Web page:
State of Emergency Bill Signed into Law

Acting Head of State Say Chhum Wednesday (April 29) signed into law the Law on the Management of the Nation during a State of Emergency as King Norodom Sihamoni has been in Beijing for a routine medical checkup. (Photo: AFP)
  • Gerald Flynn
  • April 30, 2020 2:49 AM

Acting Head of State Say Chhum Wednesday (April 29) signed into law the Law on the Management of the Nation during a State of Emergency, which grants the government sweeping powers should a state of emergency be declared and has raised concerns both nationally and internationally.

PHNOM PENH-- Acting Head of State Say Chhum Wednesday (April 29) signed into law the Law on the Management of the Nation during a State of Emergency. Given King Norodom Sihamoni is currently out of the country, it fell to President of the Senate Say Chhum as acting head of state to transform the draft law into binding legislation.

The Law on the Management of the Nation during a State of Emergency, which Prime Minister Hun Sen has been vocal about his enthusiasm for rushing through, grants the government the power to restrict people’s movement and association, as well as to monitor and gather information from all telecommunications.

It has been established in response to the Coronavirus Disease 2019 (COVID-19) pandemic that, as of Thursday (April 30), has infected 3.2 million people worldwide and killed more than 227,000.  

However, Hun Sen has publicly rejected the idea of declaring a state of emergency at present, citing the detection of just 122 cases of COVID-19 throughout the nation since January 2020 as failing to meet the criteria of the new law. 

Despite this, on March 30 Hun Sen suggested that the draft law be passed quickly, stressing he would only declare a state of emergency if his measures to contain COVID-19 were ineffective. 

The progress of the bill has been remarkably swift, having been drafted on March 31, then going on to pass the National Assembly on April 10 and the Senate on April 17 without amendment. The final set of checks and balances applied by the Cambodian legislature—the Constitutional Council—voted unanimously to approve the law as constitutional.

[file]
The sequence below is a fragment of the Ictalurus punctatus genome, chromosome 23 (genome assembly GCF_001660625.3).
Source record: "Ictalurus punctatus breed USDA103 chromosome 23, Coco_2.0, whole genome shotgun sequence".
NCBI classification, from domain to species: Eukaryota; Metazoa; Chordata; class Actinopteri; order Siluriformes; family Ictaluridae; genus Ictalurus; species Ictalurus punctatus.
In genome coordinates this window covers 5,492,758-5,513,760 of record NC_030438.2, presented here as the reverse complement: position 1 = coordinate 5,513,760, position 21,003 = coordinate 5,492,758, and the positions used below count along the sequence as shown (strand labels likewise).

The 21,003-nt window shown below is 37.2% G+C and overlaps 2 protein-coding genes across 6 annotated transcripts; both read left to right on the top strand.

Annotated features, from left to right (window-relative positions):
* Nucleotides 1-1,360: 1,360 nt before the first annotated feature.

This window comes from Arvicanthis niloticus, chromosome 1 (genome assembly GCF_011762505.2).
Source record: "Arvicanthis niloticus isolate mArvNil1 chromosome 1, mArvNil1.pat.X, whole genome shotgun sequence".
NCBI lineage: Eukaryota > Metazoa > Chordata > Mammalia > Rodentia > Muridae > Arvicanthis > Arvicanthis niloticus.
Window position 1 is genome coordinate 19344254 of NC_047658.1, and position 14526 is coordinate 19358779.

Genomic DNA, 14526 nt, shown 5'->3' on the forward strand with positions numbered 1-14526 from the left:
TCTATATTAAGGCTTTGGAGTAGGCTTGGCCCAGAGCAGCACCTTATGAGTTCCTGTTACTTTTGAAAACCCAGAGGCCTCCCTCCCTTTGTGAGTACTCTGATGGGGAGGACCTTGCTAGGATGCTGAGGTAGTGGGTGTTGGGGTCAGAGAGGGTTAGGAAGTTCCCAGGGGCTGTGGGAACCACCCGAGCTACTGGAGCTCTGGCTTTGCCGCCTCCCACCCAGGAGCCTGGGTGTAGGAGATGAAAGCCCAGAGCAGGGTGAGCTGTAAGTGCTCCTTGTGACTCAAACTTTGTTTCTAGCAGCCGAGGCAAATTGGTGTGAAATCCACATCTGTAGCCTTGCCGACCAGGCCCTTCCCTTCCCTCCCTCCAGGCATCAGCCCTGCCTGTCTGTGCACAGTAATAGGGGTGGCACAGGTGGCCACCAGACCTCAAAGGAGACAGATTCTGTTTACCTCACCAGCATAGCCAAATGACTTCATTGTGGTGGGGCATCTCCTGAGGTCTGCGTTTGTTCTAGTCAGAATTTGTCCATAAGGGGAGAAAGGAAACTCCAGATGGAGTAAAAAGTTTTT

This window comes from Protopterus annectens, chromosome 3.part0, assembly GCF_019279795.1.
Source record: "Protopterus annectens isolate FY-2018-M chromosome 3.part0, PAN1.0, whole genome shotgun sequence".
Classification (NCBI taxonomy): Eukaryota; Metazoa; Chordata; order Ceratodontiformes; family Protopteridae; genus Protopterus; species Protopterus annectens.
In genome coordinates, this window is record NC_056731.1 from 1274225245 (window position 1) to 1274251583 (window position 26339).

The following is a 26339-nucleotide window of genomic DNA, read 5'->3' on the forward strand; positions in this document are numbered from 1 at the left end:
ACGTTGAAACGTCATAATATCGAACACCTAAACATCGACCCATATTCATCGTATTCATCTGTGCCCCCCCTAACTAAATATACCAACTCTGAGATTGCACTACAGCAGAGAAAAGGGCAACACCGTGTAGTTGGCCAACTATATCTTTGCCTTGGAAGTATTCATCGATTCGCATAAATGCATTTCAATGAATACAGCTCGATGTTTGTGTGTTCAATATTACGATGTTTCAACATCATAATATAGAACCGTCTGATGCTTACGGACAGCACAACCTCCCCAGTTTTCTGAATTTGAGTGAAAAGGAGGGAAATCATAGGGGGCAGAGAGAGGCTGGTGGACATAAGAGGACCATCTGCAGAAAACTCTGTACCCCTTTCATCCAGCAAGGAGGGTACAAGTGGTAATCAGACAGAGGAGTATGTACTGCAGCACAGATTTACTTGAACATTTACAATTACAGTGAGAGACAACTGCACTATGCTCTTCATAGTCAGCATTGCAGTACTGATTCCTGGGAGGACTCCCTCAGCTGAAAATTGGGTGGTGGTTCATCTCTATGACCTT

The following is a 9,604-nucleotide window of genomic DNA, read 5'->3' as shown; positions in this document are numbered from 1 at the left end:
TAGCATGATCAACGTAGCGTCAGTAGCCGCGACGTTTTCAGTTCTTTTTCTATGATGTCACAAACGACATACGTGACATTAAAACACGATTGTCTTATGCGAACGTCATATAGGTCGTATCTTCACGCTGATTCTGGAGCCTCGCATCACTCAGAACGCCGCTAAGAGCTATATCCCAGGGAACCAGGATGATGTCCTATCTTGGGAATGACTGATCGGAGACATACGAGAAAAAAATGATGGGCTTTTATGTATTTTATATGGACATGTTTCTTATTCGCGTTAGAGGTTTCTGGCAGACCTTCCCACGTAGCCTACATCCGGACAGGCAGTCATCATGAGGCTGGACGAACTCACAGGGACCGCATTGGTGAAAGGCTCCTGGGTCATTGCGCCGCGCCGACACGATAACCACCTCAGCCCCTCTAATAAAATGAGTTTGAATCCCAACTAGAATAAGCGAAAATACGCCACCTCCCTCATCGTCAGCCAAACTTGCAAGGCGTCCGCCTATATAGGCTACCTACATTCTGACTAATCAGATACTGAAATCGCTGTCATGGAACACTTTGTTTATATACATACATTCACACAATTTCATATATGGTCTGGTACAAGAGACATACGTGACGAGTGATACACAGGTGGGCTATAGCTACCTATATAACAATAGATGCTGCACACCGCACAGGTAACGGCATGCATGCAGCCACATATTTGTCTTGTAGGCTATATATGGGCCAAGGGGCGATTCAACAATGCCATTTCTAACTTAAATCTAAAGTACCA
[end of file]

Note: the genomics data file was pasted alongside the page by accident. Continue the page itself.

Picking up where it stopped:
The draft law had raised a great deal of concern both nationally and internationally. 

Ny Sokha, director of the Cambodian human-rights organization Adhoc, said that such a law should focus on preventing the spread of COVID-19 rather than impinging upon Cambodians’ rights.

“If we want to have [a] proper law, we can wait until after all stakeholders have no more arguments [or] political conflicts to bring their ideas to create a better law,” he said in interview on April 2. “For now, the law needs to focus on preventing the spread of COVID-19.” 

International observers also called for the law to address the management of an emergency rather than reducing civil liberties, with several international non-governmental organizations (NGOs) appealing for the law be rewritten.

Amnesty International on April 2 released a statement asking the Cambodian government to withdraw or substantially redraft what it called the “egregious” state of emergency law.

“Any emergency measures responding to COVID-19 or other emergencies must be proportionate, strictly necessary, and have the minimal possible impact on human rights,” said Nicholas Bequelin, Amnesty International’s regional director. “Instead of targeting critics and enacting this draconian law, the Cambodian government should be focusing on protecting the right to health through the prevention and treatment of COVID-19.” 

On April 2, Human Rights Watch put out a statement decrying the law in its earliest draft stage. “It’s truly frightening that during a national crisis, the Cambodian government seems more interested in silencing online critics than undertaking a massive COVID-19 public information campaign,” said Phil Robertson, Human Rights Watch’s deputy director for Asia. 

On April 9, Rhona Smith, the United Nations Special Rapporteur on the situation of human rights in Cambodia, also voiced concerns about the impact the law would have on the rights to freedom of expression, assembly and movement for Cambodians.

“The government’s justifications to adopt the law were centered on the response to the Coronavirus pandemic, the draft law does not appear to be sufficiently focused on measures necessary to address legitimate public health needs,” she wrote in a letter. 

In response to these comments, Chin Malin, spokesman for the Ministry of Justice, said on April 13 that the draft law did not appear to be a violation of human rights or a power-gathering tool as some people have said. He pointed out that, in 1992, Cambodia ratified the International Covenant on Civil and Political Rights, which states that a country must provide equal and inalienable rights to its citizens.  

It remains to be seen whether the Cambodian government will declare a state of emergency in response to the COVID-19 pandemic which, while not claiming any lives in Cambodia, has upturned the economy and left hundreds of thousands out of work and unable to earn an income.  

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